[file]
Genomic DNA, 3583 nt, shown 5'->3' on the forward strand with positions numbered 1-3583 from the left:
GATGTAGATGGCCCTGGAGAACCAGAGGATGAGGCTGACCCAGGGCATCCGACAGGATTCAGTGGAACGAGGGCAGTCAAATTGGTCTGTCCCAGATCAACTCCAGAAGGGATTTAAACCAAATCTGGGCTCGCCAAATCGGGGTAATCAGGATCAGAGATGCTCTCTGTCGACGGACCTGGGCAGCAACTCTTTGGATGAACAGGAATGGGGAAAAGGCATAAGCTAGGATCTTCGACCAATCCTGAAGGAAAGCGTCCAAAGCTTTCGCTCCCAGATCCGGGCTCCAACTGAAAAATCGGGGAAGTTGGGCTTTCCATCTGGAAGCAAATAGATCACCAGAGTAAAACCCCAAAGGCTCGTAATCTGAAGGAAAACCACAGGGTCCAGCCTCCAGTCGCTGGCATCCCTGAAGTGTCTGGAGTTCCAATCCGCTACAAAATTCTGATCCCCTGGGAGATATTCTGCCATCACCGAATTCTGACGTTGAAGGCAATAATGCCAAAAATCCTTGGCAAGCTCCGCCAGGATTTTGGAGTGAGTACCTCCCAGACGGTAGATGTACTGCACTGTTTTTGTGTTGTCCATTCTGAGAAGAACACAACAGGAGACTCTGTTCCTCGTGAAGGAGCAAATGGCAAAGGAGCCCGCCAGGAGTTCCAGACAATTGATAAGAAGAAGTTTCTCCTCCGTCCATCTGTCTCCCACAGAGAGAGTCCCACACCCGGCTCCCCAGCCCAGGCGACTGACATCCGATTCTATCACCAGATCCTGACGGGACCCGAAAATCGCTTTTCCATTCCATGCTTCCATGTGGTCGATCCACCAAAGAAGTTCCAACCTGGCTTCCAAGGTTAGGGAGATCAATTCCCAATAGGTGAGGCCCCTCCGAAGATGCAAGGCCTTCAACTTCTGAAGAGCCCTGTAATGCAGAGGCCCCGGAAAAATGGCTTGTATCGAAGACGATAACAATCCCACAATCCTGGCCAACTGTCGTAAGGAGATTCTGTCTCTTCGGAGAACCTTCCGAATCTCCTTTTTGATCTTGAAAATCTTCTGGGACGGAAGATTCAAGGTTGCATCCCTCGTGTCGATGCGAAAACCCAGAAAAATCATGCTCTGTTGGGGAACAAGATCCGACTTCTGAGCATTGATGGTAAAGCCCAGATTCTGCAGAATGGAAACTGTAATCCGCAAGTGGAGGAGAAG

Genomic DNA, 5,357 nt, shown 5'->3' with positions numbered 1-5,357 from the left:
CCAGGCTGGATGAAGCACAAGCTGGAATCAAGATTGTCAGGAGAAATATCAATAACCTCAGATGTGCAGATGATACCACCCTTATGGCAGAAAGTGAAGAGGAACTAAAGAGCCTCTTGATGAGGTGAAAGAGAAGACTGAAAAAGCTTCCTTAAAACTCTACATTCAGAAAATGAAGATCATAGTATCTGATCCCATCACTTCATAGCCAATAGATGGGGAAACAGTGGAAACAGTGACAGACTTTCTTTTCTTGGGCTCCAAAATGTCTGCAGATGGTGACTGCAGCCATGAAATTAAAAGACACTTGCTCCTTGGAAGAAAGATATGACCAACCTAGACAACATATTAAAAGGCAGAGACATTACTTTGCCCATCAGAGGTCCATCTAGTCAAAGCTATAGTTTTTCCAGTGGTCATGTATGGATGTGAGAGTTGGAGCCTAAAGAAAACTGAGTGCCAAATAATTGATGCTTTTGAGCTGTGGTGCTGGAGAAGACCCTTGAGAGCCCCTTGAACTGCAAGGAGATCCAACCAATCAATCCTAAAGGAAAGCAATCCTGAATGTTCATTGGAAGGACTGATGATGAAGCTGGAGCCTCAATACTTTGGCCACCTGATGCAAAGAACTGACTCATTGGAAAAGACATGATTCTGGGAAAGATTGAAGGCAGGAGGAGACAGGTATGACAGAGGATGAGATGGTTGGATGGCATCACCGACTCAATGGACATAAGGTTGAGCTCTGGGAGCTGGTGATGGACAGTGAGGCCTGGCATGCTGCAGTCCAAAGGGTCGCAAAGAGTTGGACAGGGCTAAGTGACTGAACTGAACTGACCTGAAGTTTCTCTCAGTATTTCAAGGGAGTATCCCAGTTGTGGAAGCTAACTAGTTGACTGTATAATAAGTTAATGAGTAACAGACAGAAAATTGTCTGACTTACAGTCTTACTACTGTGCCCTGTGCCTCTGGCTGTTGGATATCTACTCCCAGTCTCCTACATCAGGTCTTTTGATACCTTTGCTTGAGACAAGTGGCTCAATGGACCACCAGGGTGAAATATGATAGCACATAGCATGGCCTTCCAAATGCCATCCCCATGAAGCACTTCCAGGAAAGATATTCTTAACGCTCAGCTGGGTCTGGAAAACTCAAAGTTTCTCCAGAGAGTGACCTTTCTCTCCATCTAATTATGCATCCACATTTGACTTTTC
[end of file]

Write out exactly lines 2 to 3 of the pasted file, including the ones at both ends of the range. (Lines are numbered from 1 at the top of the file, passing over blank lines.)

GATGTAGATGGCCCTGGAGAACCAGAGGATGAGGCTGACCCAGGGCATCCGACAGGATTCAGTGGAACGAGGGCAGTCAAATTGGTCTGTCCCAGATCAACTCCAGAAGGGATTTAAACCAAATCTGGGCTCGCCAAATCGGGGTAATCAGGATCAGAGATGCTCTCTGTCGACGGACCTGGGCAGCAACTCTTTGGATGAACAGGAATGGGGAAAAGGCATAAGCTAGGATCTTCGACCAATCCTGAAGGAAAGCGTCCAAAGCTTTCGCTCCCAGATCCGGGCTCCAACTGAAAAATCGGGGAAGTTGGGCTTTCCATCTGGAAGCAAATAGATCACCAGAGTAAAACCCCAAAGGCTCGTAATCTGAAGGAAAACCACAGGGTCCAGCCTCCAGTCGCTGGCATCCCTGAAGTGTCTGGAGTTCCAATCCGCTACAAAATTCTGATCCCCTGGGAGATATTCTGCCATCACCGAATTCTGACGTTGAAGGCAATAATGCCAAAAATCCTTGGCAAGCTCCGCCAGGATTTTGGAGTGAGTACCTCCCAGACGGTAGATGTACTGCACTGTTTTTGTGTTGTCCATTCTGAGAAGAACACAACAGGAGACTCTGTTCCTCGTGAAGGAGCAAATGGCAAAGGAGCCCGCCAGGAGTTCCAGACAATTGATAAGAAGAAGTTTCTCCTCCGTCCATCTGTCTCCCACAGAGAGAGTCCCACACCCGGCTCCCCAGCCCAGGCGACTGACATCCGATTCTATCACCAGATCCTGACGGGACCCGAAAATCGCTTTTCCATTCCATGCTTCCATGTGGTCGATCCACCAAAGAAGTTCCAACCTGGCTTCCAAGGTTAGGGAGATCAATTCCCAATAGGTGAGGCCCCTCCGAAGATGCAAGGCCTTCAACTTCTGAAGAGCCCTGTAATGCAGAGGCCCCGGAAAAATGGCTTGTATCGAAGACGATAACAATCCCACAATCCTGGCCAACTGTCGTAAGGAGATTCTGTCTCTTCGGAGAACCTTCCGAATCTCCTTTTTGATCTTGAAAATCTTCTGGGACGGAAGATTCAAGGTTGCATCCCTCGTGTCGATGCGAAAACCCAGAAAAATCATGCTCTGTTGGGGAACAAGATCCGACTTCTGAGCATTGATGGTAAAGCCCAGATTCTGCAGAATGGAAACTGTAATCCGCAAGTGGAGGAGAAG

Genomic DNA, 5,357 nt, shown 5'->3' with positions numbered 1-5,357 from the left: